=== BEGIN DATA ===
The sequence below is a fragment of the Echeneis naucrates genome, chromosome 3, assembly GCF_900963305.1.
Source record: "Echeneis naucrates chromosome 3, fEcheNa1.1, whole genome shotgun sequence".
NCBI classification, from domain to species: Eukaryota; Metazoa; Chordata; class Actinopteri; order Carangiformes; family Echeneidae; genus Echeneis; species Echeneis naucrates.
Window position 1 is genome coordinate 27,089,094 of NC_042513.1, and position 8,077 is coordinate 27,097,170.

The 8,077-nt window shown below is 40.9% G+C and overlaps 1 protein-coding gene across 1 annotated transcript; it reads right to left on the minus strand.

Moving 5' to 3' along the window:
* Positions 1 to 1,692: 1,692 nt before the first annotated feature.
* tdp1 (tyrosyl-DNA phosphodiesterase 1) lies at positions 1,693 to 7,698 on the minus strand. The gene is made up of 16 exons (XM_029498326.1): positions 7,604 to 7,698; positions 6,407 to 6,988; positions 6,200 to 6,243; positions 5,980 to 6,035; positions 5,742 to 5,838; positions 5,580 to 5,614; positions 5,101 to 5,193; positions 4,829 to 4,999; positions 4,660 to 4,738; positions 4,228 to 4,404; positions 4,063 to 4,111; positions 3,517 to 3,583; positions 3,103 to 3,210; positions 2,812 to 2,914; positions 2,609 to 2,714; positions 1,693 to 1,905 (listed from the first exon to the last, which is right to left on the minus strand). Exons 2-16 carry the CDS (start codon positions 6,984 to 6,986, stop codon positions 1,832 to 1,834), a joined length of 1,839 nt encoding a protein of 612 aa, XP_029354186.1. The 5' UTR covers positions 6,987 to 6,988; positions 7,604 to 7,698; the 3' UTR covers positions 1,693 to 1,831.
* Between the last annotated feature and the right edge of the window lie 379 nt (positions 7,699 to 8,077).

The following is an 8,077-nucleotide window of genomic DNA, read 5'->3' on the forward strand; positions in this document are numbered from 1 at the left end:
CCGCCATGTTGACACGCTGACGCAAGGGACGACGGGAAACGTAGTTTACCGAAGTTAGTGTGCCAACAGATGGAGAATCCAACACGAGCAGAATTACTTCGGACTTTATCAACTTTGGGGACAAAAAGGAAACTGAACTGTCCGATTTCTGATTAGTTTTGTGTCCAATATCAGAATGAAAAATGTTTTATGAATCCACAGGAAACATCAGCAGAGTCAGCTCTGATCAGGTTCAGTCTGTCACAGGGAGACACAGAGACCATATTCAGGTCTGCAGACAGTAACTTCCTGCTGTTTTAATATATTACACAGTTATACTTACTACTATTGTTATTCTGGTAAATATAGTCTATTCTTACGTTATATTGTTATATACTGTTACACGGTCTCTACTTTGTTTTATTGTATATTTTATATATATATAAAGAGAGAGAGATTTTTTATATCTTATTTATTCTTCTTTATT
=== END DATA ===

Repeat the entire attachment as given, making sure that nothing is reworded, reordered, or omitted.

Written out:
The sequence below is a fragment of the Echeneis naucrates genome, chromosome 3, assembly GCF_900963305.1.
Source record: "Echeneis naucrates chromosome 3, fEcheNa1.1, whole genome shotgun sequence".
NCBI classification, from domain to species: Eukaryota; Metazoa; Chordata; class Actinopteri; order Carangiformes; family Echeneidae; genus Echeneis; species Echeneis naucrates.
Window position 1 is genome coordinate 27,089,094 of NC_042513.1, and position 8,077 is coordinate 27,097,170.

The 8,077-nt window shown below is 40.9% G+C and overlaps 1 protein-coding gene across 1 annotated transcript; it reads right to left on the minus strand.

Moving 5' to 3' along the window:
* Positions 1 to 1,692: 1,692 nt before the first annotated feature.
* tdp1 (tyrosyl-DNA phosphodiesterase 1) lies at positions 1,693 to 7,698 on the minus strand. The gene is made up of 16 exons (XM_029498326.1): positions 7,604 to 7,698; positions 6,407 to 6,988; positions 6,200 to 6,243; positions 5,980 to 6,035; positions 5,742 to 5,838; positions 5,580 to 5,614; positions 5,101 to 5,193; positions 4,829 to 4,999; positions 4,660 to 4,738; positions 4,228 to 4,404; positions 4,063 to 4,111; positions 3,517 to 3,583; positions 3,103 to 3,210; positions 2,812 to 2,914; positions 2,609 to 2,714; positions 1,693 to 1,905 (listed from the first exon to the last, which is right to left on the minus strand). Exons 2-16 carry the CDS (start codon positions 6,984 to 6,986, stop codon positions 1,832 to 1,834), a joined length of 1,839 nt encoding a protein of 612 aa, XP_029354186.1. The 5' UTR covers positions 6,987 to 6,988; positions 7,604 to 7,698; the 3' UTR covers positions 1,693 to 1,831.
* Between the last annotated feature and the right edge of the window lie 379 nt (positions 7,699 to 8,077).

The following is an 8,077-nucleotide window of genomic DNA, read 5'->3' on the forward strand; positions in this document are numbered from 1 at the left end:
CCGCCATGTTGACACGCTGACGCAAGGGACGACGGGAAACGTAGTTTACCGAAGTTAGTGTGCCAACAGATGGAGAATCCAACACGAGCAGAATTACTTCGGACTTTATCAACTTTGGGGACAAAAAGGAAACTGAACTGTCCGATTTCTGATTAGTTTTGTGTCCAATATCAGAATGAAAAATGTTTTATGAATCCACAGGAAACATCAGCAGAGTCAGCTCTGATCAGGTTCAGTCTGTCACAGGGAGACACAGAGACCATATTCAGGTCTGCAGACAGTAACTTCCTGCTGTTTTAATATATTACACAGTTATACTTACTACTATTGTTATTCTGGTAAATATAGTCTATTCTTACGTTATATTGTTATATACTGTTACACGGTCTCTACTTTGTTTTATTGTATATTTTATATATATATAAAGAGAGAGAGATTTTTTATATCTTATTTATTCTTCTTTATT